# Light phy

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#1
What is the use of de Broglie equation
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1 year ago
#2
the wave of a particle can be interpreted as a probability wave, where the probability of finding a particle at a point is proportional to the sqaure of the amplitude of the wave at that point; something along those lines, think of it as easy marks in the exam :P
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1 year ago
#3
The Broglie equation just described the matter as wave in mathematical form, the electron in particular.

As homemadeclock told you, this character of an electron, the matter wave, is used in science to determine the propability of the location. A good example is the potential well in which the electron is moving from one wall of the well to another with an endless distance to each other. By this movement, the electron is causing a standing wave with antinodes and wave troughs. From propability's view the troughs means the impossibility to find an electron in the potential well at a certain point, while the antinodes in turn stand for the higest propability of finding this particle.
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1 year ago
#4
(Original post by Akagami no Sadat)
What is the use of de Broglie equation
It may be better to ask what de Broglie equation or relation tells us.

Before 1905, light is considered to be wave but the result of the photoelectric effect implies the particle-nature of light (or radiation). De Broglie equation connects two seemingly contradicting properties together – wave (wavelength is used to describe wave) and particle (momentum is used to describe particle). The implication is that matter (or radiation) has dual nature – wave nature and particle nature (or wave model and particle model). Neither nature can be used exclusively to describe matter or radiation adequately. De Broglie equation gives rise to what some people would call as fundamental matter–wave postulate.

https://www.spaceandmotion.com/Physi...de-Broglie.htm
https://en.wikipedia.org/wiki/Matter...lie_hypothesis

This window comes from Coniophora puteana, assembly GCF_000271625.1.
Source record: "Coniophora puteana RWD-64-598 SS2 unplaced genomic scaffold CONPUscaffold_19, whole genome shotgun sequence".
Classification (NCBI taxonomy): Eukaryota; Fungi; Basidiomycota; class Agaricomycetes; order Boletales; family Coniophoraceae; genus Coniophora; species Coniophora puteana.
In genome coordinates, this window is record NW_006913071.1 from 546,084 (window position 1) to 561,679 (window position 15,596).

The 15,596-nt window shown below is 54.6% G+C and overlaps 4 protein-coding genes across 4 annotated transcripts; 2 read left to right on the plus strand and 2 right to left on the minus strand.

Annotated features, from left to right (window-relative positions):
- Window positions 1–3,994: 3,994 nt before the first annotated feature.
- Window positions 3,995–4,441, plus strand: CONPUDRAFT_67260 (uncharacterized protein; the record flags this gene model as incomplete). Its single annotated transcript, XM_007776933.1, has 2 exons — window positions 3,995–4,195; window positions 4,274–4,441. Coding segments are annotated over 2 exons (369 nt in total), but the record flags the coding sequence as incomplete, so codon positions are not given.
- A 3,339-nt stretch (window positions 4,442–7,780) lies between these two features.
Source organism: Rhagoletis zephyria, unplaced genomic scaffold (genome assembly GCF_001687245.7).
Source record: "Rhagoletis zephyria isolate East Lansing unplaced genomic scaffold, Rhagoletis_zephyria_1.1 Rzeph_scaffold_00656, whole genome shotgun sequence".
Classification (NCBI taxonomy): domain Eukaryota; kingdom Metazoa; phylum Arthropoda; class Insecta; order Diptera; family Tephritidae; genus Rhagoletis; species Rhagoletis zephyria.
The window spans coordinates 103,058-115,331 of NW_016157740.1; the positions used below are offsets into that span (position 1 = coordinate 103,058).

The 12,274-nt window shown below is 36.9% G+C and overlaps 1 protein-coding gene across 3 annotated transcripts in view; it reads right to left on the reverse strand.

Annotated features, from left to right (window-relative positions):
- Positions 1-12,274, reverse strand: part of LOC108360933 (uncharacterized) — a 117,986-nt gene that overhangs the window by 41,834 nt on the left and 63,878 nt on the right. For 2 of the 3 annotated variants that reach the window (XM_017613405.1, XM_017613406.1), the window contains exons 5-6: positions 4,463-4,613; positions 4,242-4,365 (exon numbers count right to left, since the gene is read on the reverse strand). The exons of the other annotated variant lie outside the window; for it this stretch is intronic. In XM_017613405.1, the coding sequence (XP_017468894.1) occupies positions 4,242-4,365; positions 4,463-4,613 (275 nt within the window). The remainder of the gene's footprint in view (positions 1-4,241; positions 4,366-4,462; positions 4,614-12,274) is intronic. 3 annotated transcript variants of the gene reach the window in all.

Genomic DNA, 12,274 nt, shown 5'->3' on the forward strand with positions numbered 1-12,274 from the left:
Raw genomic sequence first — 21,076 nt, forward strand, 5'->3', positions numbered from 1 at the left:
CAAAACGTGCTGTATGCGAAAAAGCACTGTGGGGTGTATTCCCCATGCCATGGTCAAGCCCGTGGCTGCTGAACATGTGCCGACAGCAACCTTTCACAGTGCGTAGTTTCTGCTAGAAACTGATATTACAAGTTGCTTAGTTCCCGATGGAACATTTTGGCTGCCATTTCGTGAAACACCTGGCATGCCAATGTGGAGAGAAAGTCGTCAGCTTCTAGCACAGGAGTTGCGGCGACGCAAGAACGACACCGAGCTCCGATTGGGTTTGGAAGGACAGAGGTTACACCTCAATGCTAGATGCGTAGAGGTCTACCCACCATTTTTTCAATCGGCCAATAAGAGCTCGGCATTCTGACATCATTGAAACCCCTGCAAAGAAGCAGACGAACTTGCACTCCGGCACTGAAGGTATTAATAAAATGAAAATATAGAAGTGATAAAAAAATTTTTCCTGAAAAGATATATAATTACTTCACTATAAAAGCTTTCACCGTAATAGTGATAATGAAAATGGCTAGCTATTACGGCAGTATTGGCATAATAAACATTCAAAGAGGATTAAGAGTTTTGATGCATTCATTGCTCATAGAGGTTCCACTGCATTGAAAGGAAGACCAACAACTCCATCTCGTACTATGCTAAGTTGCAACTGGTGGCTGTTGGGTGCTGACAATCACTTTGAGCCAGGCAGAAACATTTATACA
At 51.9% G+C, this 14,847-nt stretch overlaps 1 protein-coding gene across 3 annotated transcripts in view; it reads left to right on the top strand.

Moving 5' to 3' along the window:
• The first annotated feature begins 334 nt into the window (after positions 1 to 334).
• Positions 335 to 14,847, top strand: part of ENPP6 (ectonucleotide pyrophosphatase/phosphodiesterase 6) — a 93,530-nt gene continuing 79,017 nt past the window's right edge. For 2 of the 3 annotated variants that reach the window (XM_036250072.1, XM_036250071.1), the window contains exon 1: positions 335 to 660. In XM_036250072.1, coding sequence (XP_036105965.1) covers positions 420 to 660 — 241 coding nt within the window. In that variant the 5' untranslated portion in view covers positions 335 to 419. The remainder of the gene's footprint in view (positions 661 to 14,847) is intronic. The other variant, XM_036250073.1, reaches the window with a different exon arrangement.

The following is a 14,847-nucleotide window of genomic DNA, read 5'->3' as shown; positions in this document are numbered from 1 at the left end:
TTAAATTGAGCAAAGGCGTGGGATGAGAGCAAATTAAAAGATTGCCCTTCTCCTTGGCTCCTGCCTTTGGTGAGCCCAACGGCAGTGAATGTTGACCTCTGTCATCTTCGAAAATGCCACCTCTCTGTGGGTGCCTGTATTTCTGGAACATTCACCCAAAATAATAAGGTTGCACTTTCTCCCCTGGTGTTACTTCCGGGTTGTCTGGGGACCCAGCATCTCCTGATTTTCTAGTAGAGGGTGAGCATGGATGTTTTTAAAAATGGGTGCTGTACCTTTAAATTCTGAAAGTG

Be careful - wave nature of particles is often interpreted that particles itself are waves. It is a wrong interpretation!

Note that the wave probability that homemadeclock and kallisto had described is not coming from de Broglie equation. Probability wave came from Max Born in 1928.
https://www.spaceandmotion.com/physi...s-max-born.htm
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1 year ago
#5
(Original post by Kallisto)
The Broglie equation just described the matter as wave in mathematical form, the electron in particular.

As homemadeclock told you, this character of an electron, the matter wave, is used in science to determine the propability of the location. A good example is the potential well in which the electron is moving from one wall of the well to another with an endless distance to each other. By this movement, the electron is causing a standing wave with antinodes and wave troughs. From propability's view the troughs means the impossibility to find an electron in the potential well at a certain point, while the antinodes in turn stand for the higest propability of finding this particle.
Antinodes in a standing wave mean both "troughs" and "crests". Trough of a standing wave does not mean the impossibility to find an electron in the potential well at a certain point.
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1 year ago
#6
(Original post by Eimmanuel)
Antinodes in a standing wave mean both "troughs" and "crests". Trough of a standing wave does not mean the impossibility to find an electron in the potential well at a certain point.
Sorry, my mistake I talked about the nodes in a standing wave and it is right that they mean impossibility to meet an electron in a potential well, isn't it?
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